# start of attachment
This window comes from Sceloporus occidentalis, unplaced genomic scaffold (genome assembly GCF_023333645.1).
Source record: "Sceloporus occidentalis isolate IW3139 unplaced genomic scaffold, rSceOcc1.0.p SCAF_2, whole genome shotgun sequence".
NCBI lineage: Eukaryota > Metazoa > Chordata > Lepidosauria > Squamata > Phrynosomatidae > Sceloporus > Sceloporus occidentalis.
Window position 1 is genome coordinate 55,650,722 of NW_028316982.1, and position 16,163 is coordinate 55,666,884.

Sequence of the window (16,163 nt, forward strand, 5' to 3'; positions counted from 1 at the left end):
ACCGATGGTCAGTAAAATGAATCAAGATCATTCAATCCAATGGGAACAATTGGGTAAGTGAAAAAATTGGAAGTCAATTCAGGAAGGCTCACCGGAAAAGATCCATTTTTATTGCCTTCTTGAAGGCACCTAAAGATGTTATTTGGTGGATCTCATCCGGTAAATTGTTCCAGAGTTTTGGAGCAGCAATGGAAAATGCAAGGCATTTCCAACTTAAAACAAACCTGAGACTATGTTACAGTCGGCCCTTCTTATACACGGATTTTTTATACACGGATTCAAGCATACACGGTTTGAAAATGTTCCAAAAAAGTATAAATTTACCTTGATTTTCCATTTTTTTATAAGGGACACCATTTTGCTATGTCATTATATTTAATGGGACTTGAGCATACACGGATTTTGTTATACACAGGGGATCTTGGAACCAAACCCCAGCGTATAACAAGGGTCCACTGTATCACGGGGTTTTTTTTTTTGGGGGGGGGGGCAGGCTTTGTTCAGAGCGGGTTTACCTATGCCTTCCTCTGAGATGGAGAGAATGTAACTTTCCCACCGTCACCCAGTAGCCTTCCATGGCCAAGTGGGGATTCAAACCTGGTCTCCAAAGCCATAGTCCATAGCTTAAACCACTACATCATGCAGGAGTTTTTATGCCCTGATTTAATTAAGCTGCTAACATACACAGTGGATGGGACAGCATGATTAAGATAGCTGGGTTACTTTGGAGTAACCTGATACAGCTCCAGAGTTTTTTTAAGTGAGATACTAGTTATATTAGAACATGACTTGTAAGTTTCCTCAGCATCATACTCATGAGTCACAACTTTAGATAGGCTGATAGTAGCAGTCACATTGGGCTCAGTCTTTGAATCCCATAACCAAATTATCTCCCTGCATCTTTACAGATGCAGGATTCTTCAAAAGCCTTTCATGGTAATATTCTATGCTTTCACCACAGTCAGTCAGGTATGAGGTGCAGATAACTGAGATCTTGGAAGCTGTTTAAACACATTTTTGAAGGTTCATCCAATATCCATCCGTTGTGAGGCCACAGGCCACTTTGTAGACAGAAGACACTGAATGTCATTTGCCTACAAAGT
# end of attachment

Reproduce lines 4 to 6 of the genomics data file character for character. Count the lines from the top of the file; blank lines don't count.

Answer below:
Window position 1 is genome coordinate 55,650,722 of NW_028316982.1, and position 16,163 is coordinate 55,666,884.

Sequence of the window (16,163 nt, forward strand, 5' to 3'; positions counted from 1 at the left end):
ACCGATGGTCAGTAAAATGAATCAAGATCATTCAATCCAATGGGAACAATTGGGTAAGTGAAAAAATTGGAAGTCAATTCAGGAAGGCTCACCGGAAAAGATCCATTTTTATTGCCTTCTTGAAGGCACCTAAAGATGTTATTTGGTGGATCTCATCCGGTAAATTGTTCCAGAGTTTTGGAGCAGCAATGGAAAATGCAAGGCATTTCCAACTTAAAACAAACCTGAGACTATGTTACAGTCGGCCCTTCTTATACACGGATTTTTTATACACGGATTCAAGCATACACGGTTTGAAAATGTTCCAAAAAAGTATAAATTTACCTTGATTTTCCATTTTTTTATAAGGGACACCATTTTGCTATGTCATTATATTTAATGGGACTTGAGCATACACGGATTTTGTTATACACAGGGGATCTTGGAACCAAACCCCAGCGTATAACAAGGGTCCACTGTATCACGGGGTTTTTTTTTTTGGGGGGGGGGGCAGGCTTTGTTCAGAGCGGGTTTACCTATGCCTTCCTCTGAGATGGAGAGAATGTAACTTTCCCACCGTCACCCAGTAGCCTTCCATGGCCAAGTGGGGATTCAAACCTGGTCTCCAAAGCCATAGTCCATAGCTTAAACCACTACATCATGCAGGAGTTTTTATGCCCTGATTTAATTAAGCTGCTAACATACACAGTGGATGGGACAGCATGATTAAGATAGCTGGGTTACTTTGGAGTAACCTGATACAGCTCCAGAGTTTTTTTAAGTGAGATACTAGTTATATTAGAACATGACTTGTAAGTTTCCTCAGCATCATACTCATGAGTCACAACTTTAGATAGGCTGATAGTAGCAGTCACATTGGGCTCAGTCTTTGAATCCCATAACCAAATTATCTCCCTGCATCTTTACAGATGCAGGATTCTTCAAAAGCCTTTCATGGTAATATTCTATGCTTTCACCACAGTCAGTCAGGTATGAGGTGCAGATAACTGAGATCTTGGAAGCTGTTTAAACACATTTTTGAAGGTTCATCCAATATCCATCCGTTGTGAGGCCACAGGCCACTTTGTAGACAGAAGACACTGAATGTCATTTGCCTACAAAGT